Spirituality for Today – July 2014 – Volume 18, Issue 12

Oh! Oh! Here I Go!

Rev. Raymond K. Petrucci

A photo of Dr. Elizabeth Kubler-RossDr. Elizabeth Kubler-Ross

Unsettling as it is, the number one cause of death for human beings is conception. Once the creation of life takes place, the end of that life is assured. Our mortal existence may be 100 minutes or 100 years, but our end will come. Throughout history, some notable individual's last words have been recorded: Elizabeth Barrett Browning uttered, "Beautiful!" and George Washington spoke, "Tis well," Saint Francis of Assisi proclaimed, "Welcome, Sister Death!" and then the rather ominous offering of boxer Buddy Baer, "Oh! Oh! Here I go!"

In my years as a hospital chaplain, I visit the dying every day and I pray that I may be adequate in my ministry to them. They are all different individuals with different needs. Am I intelligent enough, intuitive enough… holy enough to recognize what they require from me? Of course, the conferring of sacraments is primary and they prepare the soul for the great event of passing from this life, but are there more expressions, on a totally human level, that I and they need to share?

For decades, the writings of Dr. Elizabeth Kubler-Ross have provided insights into the various stages one may experience, along with their loved ones, in confronting the reality of death and dying: denial, anger, bargaining, depression, and acceptance. These stages, necessarily, neither are sequential nor absolute within the process of dying, but common. The dying person must face the realities of what is happening and come to terms with it according to their religious faith or lack of it. I do not think that the presence of fear is an accurate indicator of the lack of a strong faith in God but rather it is a reflection of leaving all the people and places that have provided a sense of love, comfort, and security for the unknown, the mysterious, the new, and the eternal journey. Everything that a person knows becomes nothing and what he believes becomes everything. The person has never had to operate in that environment before. No wonder that even with a strong and confident faith, some fear may be present.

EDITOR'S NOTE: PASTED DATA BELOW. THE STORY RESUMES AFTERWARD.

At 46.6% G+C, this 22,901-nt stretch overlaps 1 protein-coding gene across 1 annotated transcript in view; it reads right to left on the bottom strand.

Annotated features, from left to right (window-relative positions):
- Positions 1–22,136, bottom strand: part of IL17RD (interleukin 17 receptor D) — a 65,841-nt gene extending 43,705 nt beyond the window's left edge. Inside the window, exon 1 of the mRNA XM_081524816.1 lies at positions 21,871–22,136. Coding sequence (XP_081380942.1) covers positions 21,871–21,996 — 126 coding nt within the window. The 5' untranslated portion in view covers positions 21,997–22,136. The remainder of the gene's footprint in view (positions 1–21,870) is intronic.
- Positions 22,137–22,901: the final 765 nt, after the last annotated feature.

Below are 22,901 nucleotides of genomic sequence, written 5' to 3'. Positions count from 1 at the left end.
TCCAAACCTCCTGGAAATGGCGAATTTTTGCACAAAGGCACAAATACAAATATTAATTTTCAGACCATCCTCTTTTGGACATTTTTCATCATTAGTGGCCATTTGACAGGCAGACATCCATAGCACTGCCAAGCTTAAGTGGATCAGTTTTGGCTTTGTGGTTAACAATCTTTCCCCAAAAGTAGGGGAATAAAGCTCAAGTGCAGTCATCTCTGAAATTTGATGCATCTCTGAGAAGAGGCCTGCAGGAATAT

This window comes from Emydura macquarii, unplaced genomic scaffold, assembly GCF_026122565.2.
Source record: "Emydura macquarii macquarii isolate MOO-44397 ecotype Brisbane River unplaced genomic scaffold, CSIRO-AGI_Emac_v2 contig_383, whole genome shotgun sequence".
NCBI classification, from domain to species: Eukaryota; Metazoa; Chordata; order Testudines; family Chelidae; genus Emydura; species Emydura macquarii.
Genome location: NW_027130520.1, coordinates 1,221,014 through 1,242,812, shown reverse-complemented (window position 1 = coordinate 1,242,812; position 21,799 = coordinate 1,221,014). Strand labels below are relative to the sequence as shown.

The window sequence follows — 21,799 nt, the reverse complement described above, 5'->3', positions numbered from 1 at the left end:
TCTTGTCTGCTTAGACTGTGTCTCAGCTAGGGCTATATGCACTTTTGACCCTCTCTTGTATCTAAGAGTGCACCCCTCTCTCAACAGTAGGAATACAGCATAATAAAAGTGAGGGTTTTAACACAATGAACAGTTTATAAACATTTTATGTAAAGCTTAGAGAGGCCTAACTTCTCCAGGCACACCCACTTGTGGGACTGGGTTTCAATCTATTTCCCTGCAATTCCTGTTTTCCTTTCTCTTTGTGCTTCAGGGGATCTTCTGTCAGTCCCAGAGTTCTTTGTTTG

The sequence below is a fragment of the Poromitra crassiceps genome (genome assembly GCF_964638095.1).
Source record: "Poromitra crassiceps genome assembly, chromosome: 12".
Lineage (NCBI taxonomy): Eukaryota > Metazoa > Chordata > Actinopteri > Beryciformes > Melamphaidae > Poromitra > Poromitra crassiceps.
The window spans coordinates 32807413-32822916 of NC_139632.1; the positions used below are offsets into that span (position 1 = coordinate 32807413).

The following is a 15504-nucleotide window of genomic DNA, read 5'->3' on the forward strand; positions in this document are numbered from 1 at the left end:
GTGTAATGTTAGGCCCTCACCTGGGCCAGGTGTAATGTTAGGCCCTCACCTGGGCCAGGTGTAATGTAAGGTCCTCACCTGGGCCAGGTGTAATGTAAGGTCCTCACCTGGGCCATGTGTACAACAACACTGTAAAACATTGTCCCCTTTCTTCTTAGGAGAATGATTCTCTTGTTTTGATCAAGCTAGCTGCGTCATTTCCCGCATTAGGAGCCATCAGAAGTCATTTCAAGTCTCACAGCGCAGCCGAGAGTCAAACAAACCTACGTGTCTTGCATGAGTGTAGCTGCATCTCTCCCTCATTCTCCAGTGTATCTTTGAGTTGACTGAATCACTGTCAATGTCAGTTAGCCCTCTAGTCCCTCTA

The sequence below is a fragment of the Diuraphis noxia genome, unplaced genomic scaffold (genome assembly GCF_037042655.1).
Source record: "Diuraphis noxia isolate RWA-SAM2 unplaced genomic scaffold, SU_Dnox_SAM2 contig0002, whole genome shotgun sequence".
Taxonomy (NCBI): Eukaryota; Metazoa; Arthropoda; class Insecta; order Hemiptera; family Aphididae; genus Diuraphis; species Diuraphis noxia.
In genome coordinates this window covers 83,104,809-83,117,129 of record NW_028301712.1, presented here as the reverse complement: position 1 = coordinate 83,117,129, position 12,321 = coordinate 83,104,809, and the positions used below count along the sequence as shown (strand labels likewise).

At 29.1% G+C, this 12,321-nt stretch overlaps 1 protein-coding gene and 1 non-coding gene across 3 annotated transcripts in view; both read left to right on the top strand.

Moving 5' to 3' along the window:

Looking at dying from the perspective of a spouse, family member, friend, or other caregiver, the questions and confusion also may be present and acute. How do I speak to the dying? How do I act in their presence? How do I react to their words to me? What am I supposed to do? These questions and many more concerns rise within the mind and heart of a one in the presence of a dying person. An approach to an answer is provided in the book, Final Gifts by Maggie Callahan and Patricia Kelley. The subtitle, Understanding the Special Awareness, Needs, and Communications of the Dying speak to the issues involved in relating to the dying person. I would like to share with you a thumbnail sketch of the tips expressed in the book respecting the attitude of the caring person to the dying person. I quote from the book:

  • Pay attention to everything a dying person says.
  • Remember that there may be important messages in any communication, however vague or garbled.
  • Watch for key signs: a glassy-eyed look; the appearance of staring through you; distractedness or secretiveness; seemingly inappropriate smiles and gestures; such as pointing, reaching toward someone or something unseen, or waving when no one is there; efforts to pick at the covers or get out of bed for no apparent reason; agitation or distress at your inability to comprehend something the dying person has tried to say.
  • Respond to anything you don't understand with gentle inquires.
  • Pose questions in open-ended, encouraging terms.
  • Accept and validate what the dying person tells you.
  • Don't argue or challenge.
  • Remember that a dying person may employ images from life experiences like work or hobbies.
  • Be honest about having trouble understanding.
  • Don't push. Let the dying control the breadth and depth of the conversation – they may not be able to put their experiences into words; insisting on more talk may frustrate or overwhelm them.
  • Avoid instilling a sense of failure in the dying person. [Appreciate their effort to communicate.]
  • If you don't know what to say, don't say anything.
  • Remember, that sometimes the dying picks an unlikely confidant. Dying people often try to communicate important information to someone who makes them feel safe – who won't get upset or be taken aback by such confidences.

If we are to live fully, we must be able to die in the hope of the Resurrection. Evangelizing your faith by living it – and dying in it – may give to the living the prescription for their dying with hope and joy. Do we wonder what our final words might be? I pray that the final tribute to our Easter faith may echo that of the Jesuit, Gerard Manley Hopkins whose parting words were "I am so happy! I am so happy!" From the cross, Our Lord spoke the most appropriate and comforting words of all, "Into your hands, O Lord, I commend my spirit." After all isn't that the ultimate wish of us all?